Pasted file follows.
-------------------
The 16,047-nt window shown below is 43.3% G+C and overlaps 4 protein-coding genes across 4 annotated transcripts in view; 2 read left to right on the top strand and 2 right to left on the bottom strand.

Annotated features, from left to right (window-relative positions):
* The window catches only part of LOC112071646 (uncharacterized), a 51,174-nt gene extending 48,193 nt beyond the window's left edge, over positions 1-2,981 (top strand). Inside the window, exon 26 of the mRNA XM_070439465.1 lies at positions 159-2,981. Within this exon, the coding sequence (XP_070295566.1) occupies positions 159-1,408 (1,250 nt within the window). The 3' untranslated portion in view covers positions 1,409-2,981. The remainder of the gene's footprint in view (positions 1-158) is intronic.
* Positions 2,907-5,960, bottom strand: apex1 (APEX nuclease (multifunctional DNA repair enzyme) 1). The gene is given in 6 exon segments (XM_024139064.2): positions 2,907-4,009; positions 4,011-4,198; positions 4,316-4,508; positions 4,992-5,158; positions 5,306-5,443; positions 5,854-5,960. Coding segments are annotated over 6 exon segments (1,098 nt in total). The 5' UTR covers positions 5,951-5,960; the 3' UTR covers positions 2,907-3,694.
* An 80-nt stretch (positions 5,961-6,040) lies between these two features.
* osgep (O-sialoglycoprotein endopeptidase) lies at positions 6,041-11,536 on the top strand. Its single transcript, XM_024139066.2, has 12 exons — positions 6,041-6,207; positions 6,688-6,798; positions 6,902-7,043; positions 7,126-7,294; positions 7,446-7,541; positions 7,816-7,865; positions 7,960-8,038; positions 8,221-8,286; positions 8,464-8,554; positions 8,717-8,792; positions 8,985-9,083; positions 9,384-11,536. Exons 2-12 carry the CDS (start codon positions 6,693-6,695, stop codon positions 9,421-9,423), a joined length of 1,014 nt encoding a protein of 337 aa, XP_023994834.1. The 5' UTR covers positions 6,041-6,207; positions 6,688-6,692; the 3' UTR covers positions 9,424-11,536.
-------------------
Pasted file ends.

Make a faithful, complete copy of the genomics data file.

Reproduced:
The 16,047-nt window shown below is 43.3% G+C and overlaps 4 protein-coding genes across 4 annotated transcripts in view; 2 read left to right on the top strand and 2 right to left on the bottom strand.

Annotated features, from left to right (window-relative positions):
* The window catches only part of LOC112071646 (uncharacterized), a 51,174-nt gene extending 48,193 nt beyond the window's left edge, over positions 1-2,981 (top strand). Inside the window, exon 26 of the mRNA XM_070439465.1 lies at positions 159-2,981. Within this exon, the coding sequence (XP_070295566.1) occupies positions 159-1,408 (1,250 nt within the window). The 3' untranslated portion in view covers positions 1,409-2,981. The remainder of the gene's footprint in view (positions 1-158) is intronic.
* Positions 2,907-5,960, bottom strand: apex1 (APEX nuclease (multifunctional DNA repair enzyme) 1). The gene is given in 6 exon segments (XM_024139064.2): positions 2,907-4,009; positions 4,011-4,198; positions 4,316-4,508; positions 4,992-5,158; positions 5,306-5,443; positions 5,854-5,960. Coding segments are annotated over 6 exon segments (1,098 nt in total). The 5' UTR covers positions 5,951-5,960; the 3' UTR covers positions 2,907-3,694.
* An 80-nt stretch (positions 5,961-6,040) lies between these two features.
* osgep (O-sialoglycoprotein endopeptidase) lies at positions 6,041-11,536 on the top strand. Its single transcript, XM_024139066.2, has 12 exons — positions 6,041-6,207; positions 6,688-6,798; positions 6,902-7,043; positions 7,126-7,294; positions 7,446-7,541; positions 7,816-7,865; positions 7,960-8,038; positions 8,221-8,286; positions 8,464-8,554; positions 8,717-8,792; positions 8,985-9,083; positions 9,384-11,536. Exons 2-12 carry the CDS (start codon positions 6,693-6,695, stop codon positions 9,421-9,423), a joined length of 1,014 nt encoding a protein of 337 aa, XP_023994834.1. The 5' UTR covers positions 6,041-6,207; positions 6,688-6,692; the 3' UTR covers positions 9,424-11,536.